“The heart is a muscle, and just like any other muscle it needs exercise to get stronger and work more efficiently,” said Sierra Lien, an exercise physiologist at Sanford Cardiac Rehab. “This allows patients to return to the activities they love and will help prevent future heart events.”

In addition to exercise, cardiac rehab focuses on educating patients about healthy lifestyle changes. The education focuses on all aspects of a healthy lifestyle — stress, diet and exercise, as well as other risk factor modifications.

“They’re so motivating and patient with you, yet they push you,” Ulven said. “I don’t think that I could have tested these waters on my own, of taking on exercises and weights. They build a confidence in you to know that you’re OK.”

Stronger than before

Rehab helped Ulven understand what she could and couldn’t do during recovery. By following an exercise program designed to help rebuild her strength, she could plan to return to an active lifestyle of exercising, golfing, gardening and playing with her family.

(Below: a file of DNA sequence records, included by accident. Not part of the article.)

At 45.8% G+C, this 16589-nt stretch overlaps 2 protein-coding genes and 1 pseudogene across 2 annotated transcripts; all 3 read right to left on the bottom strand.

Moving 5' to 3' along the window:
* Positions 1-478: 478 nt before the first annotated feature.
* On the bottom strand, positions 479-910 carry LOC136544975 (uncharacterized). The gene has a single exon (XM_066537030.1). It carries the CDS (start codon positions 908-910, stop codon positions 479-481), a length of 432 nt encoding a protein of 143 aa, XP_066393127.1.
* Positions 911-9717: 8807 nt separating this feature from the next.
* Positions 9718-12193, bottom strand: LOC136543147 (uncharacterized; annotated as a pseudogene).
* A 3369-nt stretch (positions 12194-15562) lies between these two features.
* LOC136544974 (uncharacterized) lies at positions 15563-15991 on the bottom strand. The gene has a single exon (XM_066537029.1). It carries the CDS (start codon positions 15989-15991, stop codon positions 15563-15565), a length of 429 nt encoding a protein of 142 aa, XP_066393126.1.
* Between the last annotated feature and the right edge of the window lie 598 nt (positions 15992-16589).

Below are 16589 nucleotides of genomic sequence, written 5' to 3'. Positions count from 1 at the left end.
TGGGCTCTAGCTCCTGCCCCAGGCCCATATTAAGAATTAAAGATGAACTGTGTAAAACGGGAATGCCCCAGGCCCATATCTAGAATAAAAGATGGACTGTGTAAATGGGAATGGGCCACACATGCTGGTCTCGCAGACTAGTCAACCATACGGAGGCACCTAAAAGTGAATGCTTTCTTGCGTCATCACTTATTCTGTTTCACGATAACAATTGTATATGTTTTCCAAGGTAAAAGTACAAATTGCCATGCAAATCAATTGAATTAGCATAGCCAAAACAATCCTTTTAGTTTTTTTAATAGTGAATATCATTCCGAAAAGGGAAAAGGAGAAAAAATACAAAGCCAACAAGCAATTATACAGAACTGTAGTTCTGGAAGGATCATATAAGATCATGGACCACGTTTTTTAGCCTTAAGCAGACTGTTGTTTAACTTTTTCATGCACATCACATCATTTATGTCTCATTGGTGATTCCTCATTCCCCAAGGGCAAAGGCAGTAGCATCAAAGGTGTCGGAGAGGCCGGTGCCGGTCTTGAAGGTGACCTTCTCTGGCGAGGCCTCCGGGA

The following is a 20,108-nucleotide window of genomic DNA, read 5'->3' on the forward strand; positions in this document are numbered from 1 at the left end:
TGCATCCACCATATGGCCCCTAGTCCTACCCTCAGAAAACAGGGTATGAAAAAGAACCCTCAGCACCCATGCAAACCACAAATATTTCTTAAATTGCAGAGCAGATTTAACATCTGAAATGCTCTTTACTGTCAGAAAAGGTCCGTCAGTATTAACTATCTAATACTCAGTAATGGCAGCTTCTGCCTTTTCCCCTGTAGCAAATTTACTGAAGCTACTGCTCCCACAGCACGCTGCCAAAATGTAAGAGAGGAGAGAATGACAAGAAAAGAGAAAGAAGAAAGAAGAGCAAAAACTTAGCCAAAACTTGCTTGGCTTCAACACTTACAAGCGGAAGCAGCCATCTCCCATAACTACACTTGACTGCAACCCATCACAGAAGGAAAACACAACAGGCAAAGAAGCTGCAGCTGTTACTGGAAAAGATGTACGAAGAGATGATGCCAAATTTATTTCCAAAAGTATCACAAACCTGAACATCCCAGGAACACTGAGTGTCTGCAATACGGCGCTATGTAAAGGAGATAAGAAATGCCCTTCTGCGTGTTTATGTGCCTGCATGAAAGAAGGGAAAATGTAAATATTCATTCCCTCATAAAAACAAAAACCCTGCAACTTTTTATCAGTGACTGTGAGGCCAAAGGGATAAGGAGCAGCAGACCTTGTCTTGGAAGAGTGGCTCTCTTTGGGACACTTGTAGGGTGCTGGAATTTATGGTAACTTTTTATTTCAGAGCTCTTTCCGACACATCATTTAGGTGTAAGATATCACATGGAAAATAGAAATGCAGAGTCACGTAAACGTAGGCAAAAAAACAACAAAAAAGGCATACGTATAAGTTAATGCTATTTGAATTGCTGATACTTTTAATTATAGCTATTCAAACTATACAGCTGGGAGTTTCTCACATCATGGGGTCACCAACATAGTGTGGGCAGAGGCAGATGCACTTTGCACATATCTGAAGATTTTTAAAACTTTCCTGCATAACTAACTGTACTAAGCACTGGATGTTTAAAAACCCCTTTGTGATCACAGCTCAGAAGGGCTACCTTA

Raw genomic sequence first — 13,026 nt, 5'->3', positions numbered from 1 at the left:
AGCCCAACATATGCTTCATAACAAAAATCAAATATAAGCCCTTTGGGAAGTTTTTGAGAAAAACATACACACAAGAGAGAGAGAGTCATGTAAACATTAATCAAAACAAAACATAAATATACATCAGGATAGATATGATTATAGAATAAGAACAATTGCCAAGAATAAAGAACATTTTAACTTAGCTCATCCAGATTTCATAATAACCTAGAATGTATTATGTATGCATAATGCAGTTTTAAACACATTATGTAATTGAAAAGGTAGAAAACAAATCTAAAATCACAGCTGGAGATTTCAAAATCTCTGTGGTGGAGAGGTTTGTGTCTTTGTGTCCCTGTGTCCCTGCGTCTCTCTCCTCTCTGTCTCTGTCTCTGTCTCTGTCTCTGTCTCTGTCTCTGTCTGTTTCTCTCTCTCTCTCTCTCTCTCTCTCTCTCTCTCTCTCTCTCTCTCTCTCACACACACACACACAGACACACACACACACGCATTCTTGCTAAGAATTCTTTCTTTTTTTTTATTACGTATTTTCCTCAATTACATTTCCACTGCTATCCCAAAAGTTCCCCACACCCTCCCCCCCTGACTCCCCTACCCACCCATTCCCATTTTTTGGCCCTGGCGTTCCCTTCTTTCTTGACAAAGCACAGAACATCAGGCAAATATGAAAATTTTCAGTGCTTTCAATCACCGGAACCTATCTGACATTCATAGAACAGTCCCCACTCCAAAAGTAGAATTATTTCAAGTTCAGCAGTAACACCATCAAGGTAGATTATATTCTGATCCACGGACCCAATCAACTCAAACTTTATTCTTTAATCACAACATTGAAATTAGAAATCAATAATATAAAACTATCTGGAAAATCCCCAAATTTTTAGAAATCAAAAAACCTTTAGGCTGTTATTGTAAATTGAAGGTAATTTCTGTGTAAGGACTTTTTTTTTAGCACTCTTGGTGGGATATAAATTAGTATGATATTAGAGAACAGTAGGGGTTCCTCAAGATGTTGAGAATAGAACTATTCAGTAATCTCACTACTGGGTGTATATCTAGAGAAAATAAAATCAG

“She always had a great attitude and a willingness to try new things,” Lien said. “She was constantly working toward achieving her personal goals of returning to yoga and starting a strength training program.”

The cardiac rehab team emphasizes that exercise is important at any age. For women specifically, maintaining weight-bearing exercises after menopause is key.

“Now I’m back to the person I was before, and probably stronger,” Ulven said. “I have the strength and the energy back — and I have the confidence to know that my heart is OK.”

As she approached her graduation from cardiac rehab, she emphasized that women, and especially mothers, should keep a preventive mindset to be aware of warning signs and diligent about addressing them. Because she was more willing to investigate problems with her children’s health rather than her own, Ulven encourages others to take charge and advocate for their own well-being. Investigating her double vision may have ultimately saved her life.

“I want to be healthy for myself and my family, and preventing heart disease is one way,” Ulven said. “Women need the courage to ask questions for themselves too. If something doesn’t feel right — go ask the question.”

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Posted In Health Information, Heart